A lot of things happened. Here are some of the things. This is TPM’s Morning Memo. Sign up for the email version.
Aileen Cannon Forced Jack Smith’s Hand
Special Counsel Jack Smith in a new filing Tuesday outlined how it came to be that a third defendant was added to the Mar-a-Lago case in a superseding indictment.
Some of this may sound familiar to you because it mirrors reporting by CNN and the WaPo in late July, but now we have it confirmed by Smith. The short version is this: Trump Employee 4 (identified by news outlets as Yuscil Taveras) receives a target letter that conflicts out his attorney Stanley Woodward, Taveras gets a new attorney, Taveras meets with the feds, a superseding indictment soon follows adding Carlos De Oliveira as a co-defendant and new charges against Trump and Walt Nauta.
But there’s quite a bit more to this whole episode, the new filing reveals:
- In March 2023 testimony to the DC grand jury, Taveras and De Oliveira perjured themselves by denying having any conversations about the security footage at Mar-a-Lago.
- In June 2023, Smith advised Woodward that Taveras was a target of his investigation and sought a hearing with the chief judge in DC over Woodward conflict of interest. Woodward was repping both Nauta and Taveras.
- U.S. District Judge James Boasberg provided Taveras with a public defender to confer with about the conflicts of interest Woodward had. On July 5, Taveras informed Boasberg that he was changing lawyers from Woodward to the public defender.
- Soon after, Taveras recanted his prior false testimony to the grand jury and implicated Trump, Nauta, and De Oliveira. The superseding indictment soon followed.
There’s a lot more there, beyond the scope of Morning Memo. But suffice to say, that Smith is hitting back hard on three main points: (1) his use of the grand jury in DC was proper; (2) Woodward is deeply conflicted for all the above reasons but also because he was provided to Taveras and paid for by Trumpworld entities; and (3) there is zero precedent for resolving this kind of conflict by barring the testimony of a key witness, which is what Woodward proposed.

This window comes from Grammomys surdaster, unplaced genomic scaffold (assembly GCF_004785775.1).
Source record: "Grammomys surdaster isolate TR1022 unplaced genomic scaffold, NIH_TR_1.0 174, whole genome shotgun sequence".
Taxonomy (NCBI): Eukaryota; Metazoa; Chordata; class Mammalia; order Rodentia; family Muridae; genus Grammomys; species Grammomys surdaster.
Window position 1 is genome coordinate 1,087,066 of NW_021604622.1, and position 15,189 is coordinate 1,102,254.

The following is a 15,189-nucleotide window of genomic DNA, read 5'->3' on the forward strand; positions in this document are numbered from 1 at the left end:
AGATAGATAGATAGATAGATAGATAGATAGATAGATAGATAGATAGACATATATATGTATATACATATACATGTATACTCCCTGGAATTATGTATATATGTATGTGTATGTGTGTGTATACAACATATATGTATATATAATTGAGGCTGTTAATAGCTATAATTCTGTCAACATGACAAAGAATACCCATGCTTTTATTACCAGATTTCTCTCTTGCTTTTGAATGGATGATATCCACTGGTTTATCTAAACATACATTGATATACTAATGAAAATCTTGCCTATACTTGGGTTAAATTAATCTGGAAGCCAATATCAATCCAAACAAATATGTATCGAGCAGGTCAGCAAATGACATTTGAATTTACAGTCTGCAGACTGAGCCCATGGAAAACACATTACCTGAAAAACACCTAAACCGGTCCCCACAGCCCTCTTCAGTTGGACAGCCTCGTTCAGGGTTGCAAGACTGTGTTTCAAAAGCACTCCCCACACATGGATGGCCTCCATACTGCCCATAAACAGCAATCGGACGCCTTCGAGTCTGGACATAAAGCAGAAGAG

One irony here is that Smith was forced to put it all on the public record because U.S. District Judge Aileen Cannon rejected his effort to file under seal in a more discreet way.
From The Sublime To The Ridiculous
A few words before we dive into the maneuverings of Mark Meadows and Jeff Clark.
Both have colorable claims for removal of the Georgia racketeering case to federal court and possibly for immunity from state prosecution because each was a federal official at the time of the charged conduct. I don’t want to minimize their legal arguments because they’re not frivolous or contrived. That’s not to say they’re airtight cases, but they do have factual and legal bases for the arguments.
Each man is trying, understandably, to secure the protections from state-level prosecutions afforded to federal officials before they have to surrender to authorities in Atlanta. Here’s the rub: Fani Willis has given the 19 defendants until Friday at noon to surrender, but the federal judge has scheduled a hearing on removal for next Monday. That’s too late for Meadows and Clark to avoid having to surrender. Hence the maneuverings of the last 24 hours, with each of them filing emergency motions with the federal court.
It’s just that in each instance, things get weird fast because of who we’re dealing with.
Let’s start with Jeff Clark.
The lol funny argument from Jeff Clark came in the form of a demand for the federal judge who is considering removing the state prosecution to his court to decide immediately on Clark’s emergency motion to stop the proceedings in state court. His argument: please don’t require me to make “rushed travel arrangements to fly into Atlanta.”